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    @Fizz interesting, perhaps more suitable for a different question. I think it's too nuanced to fully explain here. Also, I'm not sure how it's different from being an EU member. If you have no job as an EU citizen in another EU country they can send you back after a certain period as well. See here. – JJJ Apr 21 at 22:36
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    I can't understand this graphic at all. – immibis Apr 22 at 6:46
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Probably because the "Swiss model" is in flux. DW said

After four years of hard-fought negotiations, Switzerland has shrugged off a deadline for a treaty with the EU. It is concerned that freedom of movement requirements will flood the wealthy country with low-wage labor.

FT said

Swiss politicians resent what they regard as “blackmail” by Brussels [...]

The EU has granted the Swiss an extension of sorts to figure it out. That sounds somewhat familiar...

In the recent past, the Swiss were able impose some temporary immigration quotas on some EU countries (mostly newly admitted members); a few of these quotas are still in place. However it seems the new (draft) deal EU-Swiss doesn't allow for that. There's still some wiggle room in it for Swiss preemption for "at risk" jobs, itself a hard-fought issue in the negotiations. But this must look like a rather weaksauce solution in the UK given the hardline "take back control of our borders" stance.

DW suggested a mutual wait-game of the Swiss and the UK:

[T]he Commission [is] wary of going easy on the Swiss for fear of providing ammunition to Brexiteers. Meanwhile, many Swiss are happy to wait and see what sort of deal the British can extract for themselves out of the EU.

According to the FT article, in the new Swiss-EU deal there will be some role for ECJ e.g. with respect to state aid. An EU law blog explains how that can happen:

The [Swiss-EU] FA [draft Framework Agreement] rules on dispute settlement generally follow typical standards of state-to-state arbitration in public international law, with the exception of disputes where the interpretation of EU law is at stake. Notably, the chosen framework for dispute settlement is exclusive for both parties concerning interpretative disputes (Article 9).

To briefly sketch the procedure, if the relevant joint committee cannot find a solution to a dispute, after three months the EU or Switzerland can ask for the establishment of an arbitral tribunal. If the dispute raises a question of interpretation or application of one of the norms of the FA, the covered agreements or a referenced EU legal act (as provided for in Article 4 (2) FA), the arbitral tribunal turns to the CJEU [ECJ being the supreme instance of that], if the interpretation of that norm is relevant to resolve the dispute and necessary to enable the tribunal to take a decision (Article 10 (3) FA). The judgment of the [EU] Court binds the tribunal. [...]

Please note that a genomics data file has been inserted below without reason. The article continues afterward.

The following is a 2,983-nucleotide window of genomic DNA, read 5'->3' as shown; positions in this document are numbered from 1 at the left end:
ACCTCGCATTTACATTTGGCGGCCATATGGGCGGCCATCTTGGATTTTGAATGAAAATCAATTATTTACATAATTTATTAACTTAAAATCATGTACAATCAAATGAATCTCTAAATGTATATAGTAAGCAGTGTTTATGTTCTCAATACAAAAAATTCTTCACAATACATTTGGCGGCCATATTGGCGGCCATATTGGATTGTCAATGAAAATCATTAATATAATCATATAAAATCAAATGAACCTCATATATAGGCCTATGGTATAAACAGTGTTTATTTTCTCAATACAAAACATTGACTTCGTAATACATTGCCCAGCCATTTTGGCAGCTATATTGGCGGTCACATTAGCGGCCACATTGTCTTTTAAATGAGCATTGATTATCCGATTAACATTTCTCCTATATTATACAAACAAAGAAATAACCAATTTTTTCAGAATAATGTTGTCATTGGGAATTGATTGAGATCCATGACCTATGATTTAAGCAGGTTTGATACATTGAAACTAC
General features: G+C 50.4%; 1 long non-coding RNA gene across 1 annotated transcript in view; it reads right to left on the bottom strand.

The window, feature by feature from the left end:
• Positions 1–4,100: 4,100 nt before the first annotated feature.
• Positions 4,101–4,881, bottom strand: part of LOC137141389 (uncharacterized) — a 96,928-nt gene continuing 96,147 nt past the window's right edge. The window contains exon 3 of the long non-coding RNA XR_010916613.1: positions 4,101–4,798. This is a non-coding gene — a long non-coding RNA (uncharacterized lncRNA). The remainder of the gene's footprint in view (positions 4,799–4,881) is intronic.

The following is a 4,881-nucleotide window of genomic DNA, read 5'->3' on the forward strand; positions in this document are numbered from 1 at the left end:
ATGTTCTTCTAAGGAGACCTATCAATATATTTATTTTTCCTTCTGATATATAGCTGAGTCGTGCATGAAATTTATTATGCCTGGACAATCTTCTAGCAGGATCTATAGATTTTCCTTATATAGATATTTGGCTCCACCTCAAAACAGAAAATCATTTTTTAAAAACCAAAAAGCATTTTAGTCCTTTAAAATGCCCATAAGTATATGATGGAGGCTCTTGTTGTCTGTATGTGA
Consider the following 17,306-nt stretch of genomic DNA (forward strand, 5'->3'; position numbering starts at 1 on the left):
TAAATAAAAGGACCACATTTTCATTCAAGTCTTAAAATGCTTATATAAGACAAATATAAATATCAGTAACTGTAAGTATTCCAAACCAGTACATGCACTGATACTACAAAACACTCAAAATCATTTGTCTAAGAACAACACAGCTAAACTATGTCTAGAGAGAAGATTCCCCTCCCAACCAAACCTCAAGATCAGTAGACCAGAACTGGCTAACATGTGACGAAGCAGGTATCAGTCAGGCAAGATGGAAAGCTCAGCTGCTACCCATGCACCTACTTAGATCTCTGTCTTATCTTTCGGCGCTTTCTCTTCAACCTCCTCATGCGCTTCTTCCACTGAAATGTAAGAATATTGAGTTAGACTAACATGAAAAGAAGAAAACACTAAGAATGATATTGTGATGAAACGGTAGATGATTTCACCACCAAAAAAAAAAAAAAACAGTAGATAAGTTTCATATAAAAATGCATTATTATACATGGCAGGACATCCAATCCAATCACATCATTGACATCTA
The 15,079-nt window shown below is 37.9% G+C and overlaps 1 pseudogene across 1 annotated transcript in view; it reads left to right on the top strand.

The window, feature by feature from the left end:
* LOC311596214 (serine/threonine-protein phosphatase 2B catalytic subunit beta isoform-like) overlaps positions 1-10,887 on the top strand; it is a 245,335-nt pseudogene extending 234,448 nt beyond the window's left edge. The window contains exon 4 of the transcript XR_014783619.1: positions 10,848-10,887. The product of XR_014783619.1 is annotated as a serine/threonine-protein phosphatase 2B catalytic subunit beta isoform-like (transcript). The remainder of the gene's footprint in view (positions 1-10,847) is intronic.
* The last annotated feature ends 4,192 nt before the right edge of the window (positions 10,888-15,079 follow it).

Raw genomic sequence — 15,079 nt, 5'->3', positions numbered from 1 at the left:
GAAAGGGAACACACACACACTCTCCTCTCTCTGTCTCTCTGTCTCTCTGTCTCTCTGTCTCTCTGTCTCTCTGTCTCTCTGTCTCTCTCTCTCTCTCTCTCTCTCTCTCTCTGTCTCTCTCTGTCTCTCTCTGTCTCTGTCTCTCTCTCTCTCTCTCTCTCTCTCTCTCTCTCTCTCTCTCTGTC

The FA tribunal system is extremely closely bound to the CJEU, which in turn makes it politically very difficult to sell (in this case in Switzerland).

So the Barnier slide (which dates from a year before the draft EU-Swiss deal) is somewhat out of date. The new deal puts the Swiss in less clearly separate bucket from the rest of the EEA with respect to the "red lines" in that slide.

An article in the Economist written before the Swiss draft deal noted:

As far as Brussels is concerned, [...] Norway is treated as a friend—unlike Switzerland, which in place of the EEA has a laborious set of bilateral deals. The EU hates the Swiss set-up, because it is not dynamically updated to changed single-market rules and there is no agreed dispute-settlement mechanism. Diplomats in Brussels are clear that the Swiss model is not on offer to the British (many say it would not now be given to the Swiss).

And indeed the old Swiss model wasn't offered to the Swiss anymore (in the new draft framework deal).

In contrast the "Norway model" (EEA) appears more stable, so that's probably a reason why there is less reluctance to talk about it.